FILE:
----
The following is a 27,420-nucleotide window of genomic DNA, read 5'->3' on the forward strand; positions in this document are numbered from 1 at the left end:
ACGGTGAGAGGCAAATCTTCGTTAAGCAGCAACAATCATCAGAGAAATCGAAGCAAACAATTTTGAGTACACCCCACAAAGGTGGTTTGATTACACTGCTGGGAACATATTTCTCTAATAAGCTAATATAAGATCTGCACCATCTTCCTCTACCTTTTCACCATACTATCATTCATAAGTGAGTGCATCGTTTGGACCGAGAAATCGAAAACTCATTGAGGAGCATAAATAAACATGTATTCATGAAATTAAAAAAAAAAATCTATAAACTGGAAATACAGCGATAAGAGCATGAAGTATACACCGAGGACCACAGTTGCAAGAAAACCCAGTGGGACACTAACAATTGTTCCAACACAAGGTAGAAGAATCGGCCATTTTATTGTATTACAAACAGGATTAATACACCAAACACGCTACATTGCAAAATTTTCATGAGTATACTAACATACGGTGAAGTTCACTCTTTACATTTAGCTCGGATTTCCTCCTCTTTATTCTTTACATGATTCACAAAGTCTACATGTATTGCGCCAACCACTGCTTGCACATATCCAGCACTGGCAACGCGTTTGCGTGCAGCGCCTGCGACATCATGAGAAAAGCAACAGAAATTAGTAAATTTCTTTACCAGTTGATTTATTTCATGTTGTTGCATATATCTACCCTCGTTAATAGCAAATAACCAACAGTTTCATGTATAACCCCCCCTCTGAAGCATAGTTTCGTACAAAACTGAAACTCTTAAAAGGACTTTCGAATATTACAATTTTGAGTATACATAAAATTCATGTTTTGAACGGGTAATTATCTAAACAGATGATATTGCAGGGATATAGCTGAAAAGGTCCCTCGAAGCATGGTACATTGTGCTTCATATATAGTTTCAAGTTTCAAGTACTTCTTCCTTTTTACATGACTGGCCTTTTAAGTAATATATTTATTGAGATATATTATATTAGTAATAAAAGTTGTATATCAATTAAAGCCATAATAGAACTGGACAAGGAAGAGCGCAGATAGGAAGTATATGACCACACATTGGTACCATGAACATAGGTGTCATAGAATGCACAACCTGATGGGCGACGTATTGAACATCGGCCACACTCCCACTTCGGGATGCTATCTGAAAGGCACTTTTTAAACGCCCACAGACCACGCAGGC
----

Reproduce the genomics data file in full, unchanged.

The following is a 27,420-nucleotide window of genomic DNA, read 5'->3' on the forward strand; positions in this document are numbered from 1 at the left end:
ACGGTGAGAGGCAAATCTTCGTTAAGCAGCAACAATCATCAGAGAAATCGAAGCAAACAATTTTGAGTACACCCCACAAAGGTGGTTTGATTACACTGCTGGGAACATATTTCTCTAATAAGCTAATATAAGATCTGCACCATCTTCCTCTACCTTTTCACCATACTATCATTCATAAGTGAGTGCATCGTTTGGACCGAGAAATCGAAAACTCATTGAGGAGCATAAATAAACATGTATTCATGAAATTAAAAAAAAAAATCTATAAACTGGAAATACAGCGATAAGAGCATGAAGTATACACCGAGGACCACAGTTGCAAGAAAACCCAGTGGGACACTAACAATTGTTCCAACACAAGGTAGAAGAATCGGCCATTTTATTGTATTACAAACAGGATTAATACACCAAACACGCTACATTGCAAAATTTTCATGAGTATACTAACATACGGTGAAGTTCACTCTTTACATTTAGCTCGGATTTCCTCCTCTTTATTCTTTACATGATTCACAAAGTCTACATGTATTGCGCCAACCACTGCTTGCACATATCCAGCACTGGCAACGCGTTTGCGTGCAGCGCCTGCGACATCATGAGAAAAGCAACAGAAATTAGTAAATTTCTTTACCAGTTGATTTATTTCATGTTGTTGCATATATCTACCCTCGTTAATAGCAAATAACCAACAGTTTCATGTATAACCCCCCCTCTGAAGCATAGTTTCGTACAAAACTGAAACTCTTAAAAGGACTTTCGAATATTACAATTTTGAGTATACATAAAATTCATGTTTTGAACGGGTAATTATCTAAACAGATGATATTGCAGGGATATAGCTGAAAAGGTCCCTCGAAGCATGGTACATTGTGCTTCATATATAGTTTCAAGTTTCAAGTACTTCTTCCTTTTTACATGACTGGCCTTTTAAGTAATATATTTATTGAGATATATTATATTAGTAATAAAAGTTGTATATCAATTAAAGCCATAATAGAACTGGACAAGGAAGAGCGCAGATAGGAAGTATATGACCACACATTGGTACCATGAACATAGGTGTCATAGAATGCACAACCTGATGGGCGACGTATTGAACATCGGCCACACTCCCACTTCGGGATGCTATCTGAAAGGCACTTTTTAAACGCCCACAGACCACGCAGGC